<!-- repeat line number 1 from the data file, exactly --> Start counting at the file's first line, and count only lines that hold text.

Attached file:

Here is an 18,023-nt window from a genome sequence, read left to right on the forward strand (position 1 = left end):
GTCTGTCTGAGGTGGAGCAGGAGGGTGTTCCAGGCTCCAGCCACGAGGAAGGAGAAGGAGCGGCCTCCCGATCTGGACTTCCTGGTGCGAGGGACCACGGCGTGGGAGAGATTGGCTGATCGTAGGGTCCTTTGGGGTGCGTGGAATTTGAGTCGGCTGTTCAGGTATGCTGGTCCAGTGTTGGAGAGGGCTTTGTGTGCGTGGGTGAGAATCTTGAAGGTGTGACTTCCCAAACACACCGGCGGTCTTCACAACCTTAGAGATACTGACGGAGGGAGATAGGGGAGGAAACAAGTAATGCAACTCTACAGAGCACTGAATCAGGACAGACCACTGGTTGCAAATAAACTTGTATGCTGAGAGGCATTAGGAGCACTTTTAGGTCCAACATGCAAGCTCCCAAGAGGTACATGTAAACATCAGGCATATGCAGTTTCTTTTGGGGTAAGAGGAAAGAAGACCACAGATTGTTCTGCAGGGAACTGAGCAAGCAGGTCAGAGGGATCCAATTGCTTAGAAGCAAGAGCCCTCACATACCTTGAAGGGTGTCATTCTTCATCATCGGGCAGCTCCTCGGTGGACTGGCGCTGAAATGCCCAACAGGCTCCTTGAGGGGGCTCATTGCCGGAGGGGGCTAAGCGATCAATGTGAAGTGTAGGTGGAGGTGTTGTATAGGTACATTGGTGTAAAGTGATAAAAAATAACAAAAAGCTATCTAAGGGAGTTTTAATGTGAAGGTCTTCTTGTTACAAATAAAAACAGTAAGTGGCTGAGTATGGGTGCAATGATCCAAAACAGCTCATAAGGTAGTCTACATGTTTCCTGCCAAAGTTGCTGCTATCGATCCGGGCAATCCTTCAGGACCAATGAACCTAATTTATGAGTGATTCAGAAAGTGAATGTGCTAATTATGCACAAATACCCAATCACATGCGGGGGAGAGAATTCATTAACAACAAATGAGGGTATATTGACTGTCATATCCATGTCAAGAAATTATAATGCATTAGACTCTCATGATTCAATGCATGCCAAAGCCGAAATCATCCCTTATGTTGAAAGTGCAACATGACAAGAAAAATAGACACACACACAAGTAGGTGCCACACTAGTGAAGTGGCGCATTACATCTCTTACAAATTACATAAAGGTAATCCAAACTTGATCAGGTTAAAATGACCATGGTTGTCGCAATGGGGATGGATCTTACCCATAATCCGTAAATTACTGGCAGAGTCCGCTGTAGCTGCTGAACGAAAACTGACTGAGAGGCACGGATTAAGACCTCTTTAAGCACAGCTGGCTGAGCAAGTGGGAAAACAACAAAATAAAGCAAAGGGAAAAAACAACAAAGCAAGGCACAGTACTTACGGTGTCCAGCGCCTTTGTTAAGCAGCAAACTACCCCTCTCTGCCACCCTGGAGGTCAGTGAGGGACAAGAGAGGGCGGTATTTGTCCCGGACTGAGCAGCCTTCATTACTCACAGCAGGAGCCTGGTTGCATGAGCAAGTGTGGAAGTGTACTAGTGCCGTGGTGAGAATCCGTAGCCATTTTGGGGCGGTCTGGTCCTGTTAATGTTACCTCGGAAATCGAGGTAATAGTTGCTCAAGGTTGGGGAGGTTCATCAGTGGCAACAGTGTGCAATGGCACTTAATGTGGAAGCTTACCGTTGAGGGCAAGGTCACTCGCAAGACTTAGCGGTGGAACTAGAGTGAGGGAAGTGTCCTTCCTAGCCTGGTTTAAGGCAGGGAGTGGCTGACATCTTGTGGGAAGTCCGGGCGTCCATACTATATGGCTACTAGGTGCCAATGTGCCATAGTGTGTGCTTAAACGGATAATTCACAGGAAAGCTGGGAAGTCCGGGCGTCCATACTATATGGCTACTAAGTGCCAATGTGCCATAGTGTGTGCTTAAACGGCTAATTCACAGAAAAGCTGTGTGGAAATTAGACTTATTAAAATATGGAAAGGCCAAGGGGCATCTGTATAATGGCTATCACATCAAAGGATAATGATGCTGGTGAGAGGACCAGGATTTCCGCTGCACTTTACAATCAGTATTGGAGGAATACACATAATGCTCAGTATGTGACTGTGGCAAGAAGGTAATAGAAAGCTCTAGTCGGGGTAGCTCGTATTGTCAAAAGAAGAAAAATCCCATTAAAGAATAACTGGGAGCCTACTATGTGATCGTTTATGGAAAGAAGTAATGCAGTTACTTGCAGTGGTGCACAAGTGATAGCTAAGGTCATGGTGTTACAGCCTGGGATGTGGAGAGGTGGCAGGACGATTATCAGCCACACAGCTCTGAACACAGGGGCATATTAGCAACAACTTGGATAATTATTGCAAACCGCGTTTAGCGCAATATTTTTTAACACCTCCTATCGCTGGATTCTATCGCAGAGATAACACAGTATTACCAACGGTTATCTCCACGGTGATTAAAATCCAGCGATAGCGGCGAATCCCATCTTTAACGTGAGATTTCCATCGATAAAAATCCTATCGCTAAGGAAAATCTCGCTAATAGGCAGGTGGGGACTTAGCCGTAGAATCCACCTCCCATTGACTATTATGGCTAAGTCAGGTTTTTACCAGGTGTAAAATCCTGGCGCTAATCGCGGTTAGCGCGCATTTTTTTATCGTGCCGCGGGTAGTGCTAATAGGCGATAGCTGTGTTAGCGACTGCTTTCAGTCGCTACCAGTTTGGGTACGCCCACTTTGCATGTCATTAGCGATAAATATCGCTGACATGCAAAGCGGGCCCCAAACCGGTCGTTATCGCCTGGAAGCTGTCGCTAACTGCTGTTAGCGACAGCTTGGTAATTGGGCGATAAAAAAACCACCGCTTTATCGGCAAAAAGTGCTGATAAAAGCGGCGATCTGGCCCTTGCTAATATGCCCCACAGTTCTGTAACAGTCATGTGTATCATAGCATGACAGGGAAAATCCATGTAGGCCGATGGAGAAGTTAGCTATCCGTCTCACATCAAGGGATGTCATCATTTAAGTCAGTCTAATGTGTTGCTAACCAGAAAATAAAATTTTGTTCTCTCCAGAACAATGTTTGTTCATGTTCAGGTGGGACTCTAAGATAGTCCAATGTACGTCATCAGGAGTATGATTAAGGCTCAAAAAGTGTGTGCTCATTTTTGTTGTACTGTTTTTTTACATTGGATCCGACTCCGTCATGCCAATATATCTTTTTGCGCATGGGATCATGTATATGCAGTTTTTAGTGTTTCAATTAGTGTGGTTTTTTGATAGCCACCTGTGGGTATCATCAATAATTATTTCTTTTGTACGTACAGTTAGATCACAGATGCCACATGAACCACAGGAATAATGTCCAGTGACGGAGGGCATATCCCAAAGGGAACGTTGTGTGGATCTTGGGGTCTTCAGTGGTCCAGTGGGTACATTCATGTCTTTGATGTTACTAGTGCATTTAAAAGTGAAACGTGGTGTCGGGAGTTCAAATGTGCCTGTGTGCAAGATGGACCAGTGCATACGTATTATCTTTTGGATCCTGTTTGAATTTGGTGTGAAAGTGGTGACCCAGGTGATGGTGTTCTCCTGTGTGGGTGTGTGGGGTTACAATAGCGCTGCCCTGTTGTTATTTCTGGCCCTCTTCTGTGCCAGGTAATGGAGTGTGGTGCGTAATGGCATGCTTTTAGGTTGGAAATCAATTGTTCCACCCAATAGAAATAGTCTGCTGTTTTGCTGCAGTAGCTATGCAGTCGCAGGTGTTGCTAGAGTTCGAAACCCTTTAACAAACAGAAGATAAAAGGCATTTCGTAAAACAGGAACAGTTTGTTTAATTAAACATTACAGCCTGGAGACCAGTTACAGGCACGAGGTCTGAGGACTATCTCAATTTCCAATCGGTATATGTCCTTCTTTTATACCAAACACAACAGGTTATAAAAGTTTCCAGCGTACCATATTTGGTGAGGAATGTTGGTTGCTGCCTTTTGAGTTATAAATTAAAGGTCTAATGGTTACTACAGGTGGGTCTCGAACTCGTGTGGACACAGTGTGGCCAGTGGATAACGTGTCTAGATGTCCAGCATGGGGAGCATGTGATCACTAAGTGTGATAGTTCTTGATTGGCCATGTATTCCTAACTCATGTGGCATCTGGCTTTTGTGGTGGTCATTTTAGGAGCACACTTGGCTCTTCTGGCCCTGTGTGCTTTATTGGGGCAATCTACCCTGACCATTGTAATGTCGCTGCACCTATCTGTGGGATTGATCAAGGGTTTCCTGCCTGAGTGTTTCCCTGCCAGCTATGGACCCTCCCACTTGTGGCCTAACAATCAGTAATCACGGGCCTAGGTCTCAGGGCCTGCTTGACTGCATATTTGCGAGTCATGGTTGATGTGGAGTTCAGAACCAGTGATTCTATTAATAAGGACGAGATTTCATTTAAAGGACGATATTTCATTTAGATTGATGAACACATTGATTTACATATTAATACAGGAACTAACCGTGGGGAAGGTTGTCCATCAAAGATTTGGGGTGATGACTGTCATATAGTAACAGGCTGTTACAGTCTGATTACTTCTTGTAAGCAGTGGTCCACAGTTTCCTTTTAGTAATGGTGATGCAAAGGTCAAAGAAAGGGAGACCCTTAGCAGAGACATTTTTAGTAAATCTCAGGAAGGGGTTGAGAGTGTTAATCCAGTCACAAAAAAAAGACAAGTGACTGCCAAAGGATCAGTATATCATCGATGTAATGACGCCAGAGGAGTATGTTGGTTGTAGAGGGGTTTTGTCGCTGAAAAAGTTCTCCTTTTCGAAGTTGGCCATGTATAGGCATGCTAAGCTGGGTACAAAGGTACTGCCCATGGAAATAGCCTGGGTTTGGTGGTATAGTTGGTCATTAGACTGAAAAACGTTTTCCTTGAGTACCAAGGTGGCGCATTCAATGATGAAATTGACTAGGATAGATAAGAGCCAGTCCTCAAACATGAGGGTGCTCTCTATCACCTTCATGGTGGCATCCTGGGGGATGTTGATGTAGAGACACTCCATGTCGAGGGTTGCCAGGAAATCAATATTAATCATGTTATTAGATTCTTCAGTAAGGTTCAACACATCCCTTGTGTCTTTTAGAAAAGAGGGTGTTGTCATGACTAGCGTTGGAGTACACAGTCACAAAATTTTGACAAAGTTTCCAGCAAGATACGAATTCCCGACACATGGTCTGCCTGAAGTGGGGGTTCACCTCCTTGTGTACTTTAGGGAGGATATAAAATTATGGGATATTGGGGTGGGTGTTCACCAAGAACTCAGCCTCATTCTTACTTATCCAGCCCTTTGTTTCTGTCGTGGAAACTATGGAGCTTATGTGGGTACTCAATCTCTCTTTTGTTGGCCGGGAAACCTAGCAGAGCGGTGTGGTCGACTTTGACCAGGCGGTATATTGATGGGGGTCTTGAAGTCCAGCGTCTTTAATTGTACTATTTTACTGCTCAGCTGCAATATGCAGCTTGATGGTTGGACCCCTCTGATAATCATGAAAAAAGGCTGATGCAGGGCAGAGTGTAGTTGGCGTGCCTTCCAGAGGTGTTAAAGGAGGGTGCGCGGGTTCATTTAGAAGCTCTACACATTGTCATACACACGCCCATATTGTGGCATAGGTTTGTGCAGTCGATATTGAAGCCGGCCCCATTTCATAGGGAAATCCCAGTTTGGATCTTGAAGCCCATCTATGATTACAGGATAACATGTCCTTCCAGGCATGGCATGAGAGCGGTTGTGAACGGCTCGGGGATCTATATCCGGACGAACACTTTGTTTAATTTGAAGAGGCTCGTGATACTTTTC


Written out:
Here is an 18,023-nt window from a genome sequence, read left to right on the forward strand (position 1 = left end):